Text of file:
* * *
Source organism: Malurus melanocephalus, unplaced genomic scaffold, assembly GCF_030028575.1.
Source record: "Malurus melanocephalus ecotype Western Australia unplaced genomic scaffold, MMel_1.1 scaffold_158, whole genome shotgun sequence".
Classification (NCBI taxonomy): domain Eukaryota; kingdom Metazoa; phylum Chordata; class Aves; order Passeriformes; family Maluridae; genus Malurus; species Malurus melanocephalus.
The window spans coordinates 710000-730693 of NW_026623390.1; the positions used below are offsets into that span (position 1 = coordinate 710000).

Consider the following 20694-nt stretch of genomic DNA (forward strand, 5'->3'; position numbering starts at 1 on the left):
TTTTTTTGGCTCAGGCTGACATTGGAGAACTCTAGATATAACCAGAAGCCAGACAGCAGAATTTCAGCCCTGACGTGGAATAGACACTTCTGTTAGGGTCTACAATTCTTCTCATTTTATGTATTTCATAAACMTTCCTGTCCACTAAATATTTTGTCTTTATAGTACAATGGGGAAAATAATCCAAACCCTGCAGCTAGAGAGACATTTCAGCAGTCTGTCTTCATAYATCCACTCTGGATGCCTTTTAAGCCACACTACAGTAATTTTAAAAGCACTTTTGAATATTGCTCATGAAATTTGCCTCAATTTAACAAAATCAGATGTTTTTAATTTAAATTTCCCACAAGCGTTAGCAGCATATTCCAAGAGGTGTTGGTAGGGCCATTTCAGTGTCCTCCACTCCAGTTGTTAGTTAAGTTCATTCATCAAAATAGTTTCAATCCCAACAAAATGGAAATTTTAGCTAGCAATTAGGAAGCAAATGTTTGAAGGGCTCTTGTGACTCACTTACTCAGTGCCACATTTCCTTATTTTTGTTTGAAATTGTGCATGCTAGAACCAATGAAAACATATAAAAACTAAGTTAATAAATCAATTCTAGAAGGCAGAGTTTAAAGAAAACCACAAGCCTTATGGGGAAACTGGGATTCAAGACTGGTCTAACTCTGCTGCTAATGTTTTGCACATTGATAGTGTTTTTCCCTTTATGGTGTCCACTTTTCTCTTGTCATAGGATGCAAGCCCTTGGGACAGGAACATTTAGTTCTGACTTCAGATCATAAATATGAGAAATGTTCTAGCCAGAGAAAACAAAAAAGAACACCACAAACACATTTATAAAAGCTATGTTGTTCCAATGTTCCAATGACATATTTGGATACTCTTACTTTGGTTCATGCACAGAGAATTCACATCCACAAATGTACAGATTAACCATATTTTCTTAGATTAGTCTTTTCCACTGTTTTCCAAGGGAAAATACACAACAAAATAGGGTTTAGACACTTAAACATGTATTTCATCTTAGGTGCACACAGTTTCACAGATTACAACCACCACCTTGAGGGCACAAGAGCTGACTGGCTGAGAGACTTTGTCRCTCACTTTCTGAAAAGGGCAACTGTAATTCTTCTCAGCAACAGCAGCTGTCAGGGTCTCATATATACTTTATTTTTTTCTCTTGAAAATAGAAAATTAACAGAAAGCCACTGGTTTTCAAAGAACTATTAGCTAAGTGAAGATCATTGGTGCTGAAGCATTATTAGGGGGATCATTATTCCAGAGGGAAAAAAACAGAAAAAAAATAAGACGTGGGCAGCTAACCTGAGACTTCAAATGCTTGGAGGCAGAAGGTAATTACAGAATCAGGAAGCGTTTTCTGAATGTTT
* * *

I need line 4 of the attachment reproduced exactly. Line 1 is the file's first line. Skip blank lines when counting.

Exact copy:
The window spans coordinates 710000-730693 of NW_026623390.1; the positions used below are offsets into that span (position 1 = coordinate 710000).